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Sea ice growth processes

Sea ice is a complex composite composed primarily of pure ice in various states of crystallization along with air bubbles and included pockets of brine. Understanding its growth processes is important both for climate scientists for use in simulations as well remote sensing specialists since the composition and microstructural properties of the ice ultimately affect how it interacts with electromagnetic radiation.

Sea ice growth models for predicting the ice distribution and extent are also valuable for shipping concerns. An ice growth model can be combined with remote sensing measurements in an assimilation model as a means of generating more accurate ice charts.

Several formation mechanisms of sea ice have been identified. At its earliest stages, sea ice consists of elongated, randomly oriented crystals. This is called frazil and mixed with water in the unconsolidated state is known as grease ice. If wave and wind conditions are calm, these crystals will consolidate at the surface and by selective pressure, begin to grow preferentially in the downward direction, forming nilas. In more turbulent conditions, the frazil will consolidate by mechanical action to form pancake ice, which has a more random structure Another common formation mechanism, especially in the Antarctic where precipitation over sea ice is high, is from snow deposition: on thin ice, the snow will weigh down the ice enough to cause flooding. Subsequent freezing will form ice with a much more granular structure.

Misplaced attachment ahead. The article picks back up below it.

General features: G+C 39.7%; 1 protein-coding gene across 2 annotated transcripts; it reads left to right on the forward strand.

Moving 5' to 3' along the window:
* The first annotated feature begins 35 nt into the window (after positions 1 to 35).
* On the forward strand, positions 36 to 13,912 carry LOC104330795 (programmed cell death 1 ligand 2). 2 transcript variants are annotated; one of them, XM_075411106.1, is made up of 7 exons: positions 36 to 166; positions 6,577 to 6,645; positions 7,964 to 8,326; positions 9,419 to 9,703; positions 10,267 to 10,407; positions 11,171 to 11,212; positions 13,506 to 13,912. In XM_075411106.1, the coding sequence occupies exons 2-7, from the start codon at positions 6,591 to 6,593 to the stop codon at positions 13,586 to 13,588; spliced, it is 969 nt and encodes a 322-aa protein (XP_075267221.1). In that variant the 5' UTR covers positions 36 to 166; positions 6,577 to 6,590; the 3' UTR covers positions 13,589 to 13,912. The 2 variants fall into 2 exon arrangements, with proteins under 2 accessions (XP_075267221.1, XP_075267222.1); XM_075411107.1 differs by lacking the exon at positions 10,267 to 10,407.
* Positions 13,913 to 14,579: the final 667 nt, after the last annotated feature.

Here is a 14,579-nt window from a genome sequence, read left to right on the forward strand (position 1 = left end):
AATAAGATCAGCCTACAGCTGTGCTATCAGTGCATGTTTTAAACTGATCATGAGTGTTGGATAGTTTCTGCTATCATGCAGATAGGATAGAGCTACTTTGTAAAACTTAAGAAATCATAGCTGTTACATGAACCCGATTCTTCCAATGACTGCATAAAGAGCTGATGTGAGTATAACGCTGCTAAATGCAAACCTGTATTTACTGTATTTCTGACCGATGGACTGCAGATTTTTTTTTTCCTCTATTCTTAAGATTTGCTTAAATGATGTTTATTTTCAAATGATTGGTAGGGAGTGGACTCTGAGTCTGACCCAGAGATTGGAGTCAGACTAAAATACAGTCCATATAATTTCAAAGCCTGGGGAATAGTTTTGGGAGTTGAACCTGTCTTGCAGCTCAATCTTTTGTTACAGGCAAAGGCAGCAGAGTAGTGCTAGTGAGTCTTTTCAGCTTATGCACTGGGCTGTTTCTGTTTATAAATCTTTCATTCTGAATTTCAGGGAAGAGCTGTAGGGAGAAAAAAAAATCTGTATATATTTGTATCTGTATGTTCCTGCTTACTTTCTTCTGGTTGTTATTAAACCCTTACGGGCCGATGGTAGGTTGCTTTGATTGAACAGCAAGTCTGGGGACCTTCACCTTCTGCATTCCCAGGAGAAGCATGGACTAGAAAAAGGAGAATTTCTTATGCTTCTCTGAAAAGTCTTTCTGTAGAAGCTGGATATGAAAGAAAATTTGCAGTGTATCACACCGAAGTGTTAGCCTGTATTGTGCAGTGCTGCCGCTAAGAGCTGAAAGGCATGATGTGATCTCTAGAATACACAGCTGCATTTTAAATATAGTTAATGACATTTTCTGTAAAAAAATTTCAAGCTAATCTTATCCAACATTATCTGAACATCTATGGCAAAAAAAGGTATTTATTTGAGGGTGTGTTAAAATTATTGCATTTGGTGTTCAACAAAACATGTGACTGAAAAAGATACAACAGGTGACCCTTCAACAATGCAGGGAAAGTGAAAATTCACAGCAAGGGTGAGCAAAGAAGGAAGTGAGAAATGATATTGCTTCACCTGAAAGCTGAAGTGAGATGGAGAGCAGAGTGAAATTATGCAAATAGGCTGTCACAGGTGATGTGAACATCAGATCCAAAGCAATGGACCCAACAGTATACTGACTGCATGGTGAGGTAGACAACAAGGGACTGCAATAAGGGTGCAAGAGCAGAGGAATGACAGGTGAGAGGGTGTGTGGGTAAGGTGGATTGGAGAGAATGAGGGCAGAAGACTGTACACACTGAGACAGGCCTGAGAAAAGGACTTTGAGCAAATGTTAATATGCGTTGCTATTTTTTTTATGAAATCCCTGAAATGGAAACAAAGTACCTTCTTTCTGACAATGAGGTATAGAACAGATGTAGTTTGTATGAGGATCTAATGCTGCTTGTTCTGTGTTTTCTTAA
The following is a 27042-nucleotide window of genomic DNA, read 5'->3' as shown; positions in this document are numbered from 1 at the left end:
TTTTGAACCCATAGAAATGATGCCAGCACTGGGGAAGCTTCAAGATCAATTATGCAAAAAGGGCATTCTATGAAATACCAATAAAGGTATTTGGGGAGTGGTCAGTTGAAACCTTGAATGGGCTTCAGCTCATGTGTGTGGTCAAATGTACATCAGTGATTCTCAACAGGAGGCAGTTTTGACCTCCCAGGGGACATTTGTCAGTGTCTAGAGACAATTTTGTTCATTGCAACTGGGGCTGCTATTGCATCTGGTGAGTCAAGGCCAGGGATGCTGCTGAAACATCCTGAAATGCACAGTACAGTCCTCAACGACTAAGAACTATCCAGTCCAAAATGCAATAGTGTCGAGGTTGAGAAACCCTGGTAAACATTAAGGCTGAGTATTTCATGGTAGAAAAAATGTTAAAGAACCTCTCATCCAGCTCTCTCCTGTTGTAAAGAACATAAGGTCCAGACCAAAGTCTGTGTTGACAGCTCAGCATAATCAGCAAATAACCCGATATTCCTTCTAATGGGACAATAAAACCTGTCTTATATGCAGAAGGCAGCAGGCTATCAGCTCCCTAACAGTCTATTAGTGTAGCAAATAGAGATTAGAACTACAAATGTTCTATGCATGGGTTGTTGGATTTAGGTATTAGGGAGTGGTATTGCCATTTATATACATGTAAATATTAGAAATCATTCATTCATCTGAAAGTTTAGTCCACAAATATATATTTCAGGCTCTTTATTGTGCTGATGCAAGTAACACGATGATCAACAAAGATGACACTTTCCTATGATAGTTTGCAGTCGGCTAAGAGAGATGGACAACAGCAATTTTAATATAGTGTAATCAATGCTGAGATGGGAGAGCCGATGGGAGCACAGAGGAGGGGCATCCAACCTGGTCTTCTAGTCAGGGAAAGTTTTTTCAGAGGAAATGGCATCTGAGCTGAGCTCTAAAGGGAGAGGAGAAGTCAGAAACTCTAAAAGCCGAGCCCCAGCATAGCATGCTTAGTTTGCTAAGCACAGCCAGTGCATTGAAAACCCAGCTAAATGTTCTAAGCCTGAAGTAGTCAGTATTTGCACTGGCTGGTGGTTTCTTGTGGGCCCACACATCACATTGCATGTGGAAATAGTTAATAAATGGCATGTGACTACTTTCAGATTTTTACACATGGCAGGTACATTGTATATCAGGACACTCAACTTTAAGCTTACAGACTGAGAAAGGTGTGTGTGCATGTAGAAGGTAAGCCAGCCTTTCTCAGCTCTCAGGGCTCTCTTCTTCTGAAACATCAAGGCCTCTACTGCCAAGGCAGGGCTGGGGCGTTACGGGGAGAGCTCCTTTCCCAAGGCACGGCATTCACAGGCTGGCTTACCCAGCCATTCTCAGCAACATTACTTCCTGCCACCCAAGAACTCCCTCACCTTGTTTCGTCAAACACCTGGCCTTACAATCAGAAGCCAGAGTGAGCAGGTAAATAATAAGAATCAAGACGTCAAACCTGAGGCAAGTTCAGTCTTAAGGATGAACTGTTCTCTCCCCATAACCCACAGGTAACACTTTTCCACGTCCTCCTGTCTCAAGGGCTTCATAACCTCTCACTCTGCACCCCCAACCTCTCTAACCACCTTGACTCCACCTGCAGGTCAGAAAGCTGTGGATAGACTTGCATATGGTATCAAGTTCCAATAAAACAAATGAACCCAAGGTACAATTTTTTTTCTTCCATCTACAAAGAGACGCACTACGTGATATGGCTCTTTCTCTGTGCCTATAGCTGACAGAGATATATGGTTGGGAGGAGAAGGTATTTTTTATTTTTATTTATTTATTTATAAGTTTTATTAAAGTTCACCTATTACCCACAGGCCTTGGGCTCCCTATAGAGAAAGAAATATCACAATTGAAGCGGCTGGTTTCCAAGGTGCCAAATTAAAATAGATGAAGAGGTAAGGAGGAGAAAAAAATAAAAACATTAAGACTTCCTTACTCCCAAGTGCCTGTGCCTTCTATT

One of the more interesting processes to occur within consolidated ice packs is changes in the saline content. As the ice freezes, most of the salt content gets rejected and forms highly saline brine inclusions between the crystals. With decreasing temperatures in the ice sheet, the size of the brine pockets decreases while the salt content goes up. Since ice is less dense than water, increasing pressure causes some of the brine to be ejected from both the top and bottom, producing the characteristic ‘C’-shaped salinity profile of first year ice. Brine will also drain through vertical channels, particularly in the melt season. Thus multi-year ice will tend to have both lower salinity and lower density than first-year ice



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